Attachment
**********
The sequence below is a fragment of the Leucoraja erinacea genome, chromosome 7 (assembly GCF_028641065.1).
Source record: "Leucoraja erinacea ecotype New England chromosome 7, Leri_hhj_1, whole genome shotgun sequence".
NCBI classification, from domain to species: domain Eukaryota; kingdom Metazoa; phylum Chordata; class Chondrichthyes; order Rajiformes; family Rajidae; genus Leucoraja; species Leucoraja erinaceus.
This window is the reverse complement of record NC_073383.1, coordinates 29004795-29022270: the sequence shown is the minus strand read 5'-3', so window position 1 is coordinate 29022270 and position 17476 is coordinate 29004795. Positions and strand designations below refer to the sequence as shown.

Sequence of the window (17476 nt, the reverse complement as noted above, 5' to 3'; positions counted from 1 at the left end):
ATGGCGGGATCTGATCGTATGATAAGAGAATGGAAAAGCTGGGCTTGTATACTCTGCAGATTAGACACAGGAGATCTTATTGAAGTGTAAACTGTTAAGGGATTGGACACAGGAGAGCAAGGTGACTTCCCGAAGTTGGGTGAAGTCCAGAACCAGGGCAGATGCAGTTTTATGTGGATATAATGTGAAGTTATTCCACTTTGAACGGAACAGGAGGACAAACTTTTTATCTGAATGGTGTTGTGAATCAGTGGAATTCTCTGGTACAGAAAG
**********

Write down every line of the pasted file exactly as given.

The sequence below is a fragment of the Leucoraja erinacea genome, chromosome 7 (assembly GCF_028641065.1).
Source record: "Leucoraja erinacea ecotype New England chromosome 7, Leri_hhj_1, whole genome shotgun sequence".
NCBI classification, from domain to species: domain Eukaryota; kingdom Metazoa; phylum Chordata; class Chondrichthyes; order Rajiformes; family Rajidae; genus Leucoraja; species Leucoraja erinaceus.
This window is the reverse complement of record NC_073383.1, coordinates 29004795-29022270: the sequence shown is the minus strand read 5'-3', so window position 1 is coordinate 29022270 and position 17476 is coordinate 29004795. Positions and strand designations below refer to the sequence as shown.

Sequence of the window (17476 nt, the reverse complement as noted above, 5' to 3'; positions counted from 1 at the left end):
ATGGCGGGATCTGATCGTATGATAAGAGAATGGAAAAGCTGGGCTTGTATACTCTGCAGATTAGACACAGGAGATCTTATTGAAGTGTAAACTGTTAAGGGATTGGACACAGGAGAGCAAGGTGACTTCCCGAAGTTGGGTGAAGTCCAGAACCAGGGCAGATGCAGTTTTATGTGGATATAATGTGAAGTTATTCCACTTTGAACGGAACAGGAGGACAAACTTTTTATCTGAATGGTGTTGTGAATCAGTGGAATTCTCTGGTACAGAAAG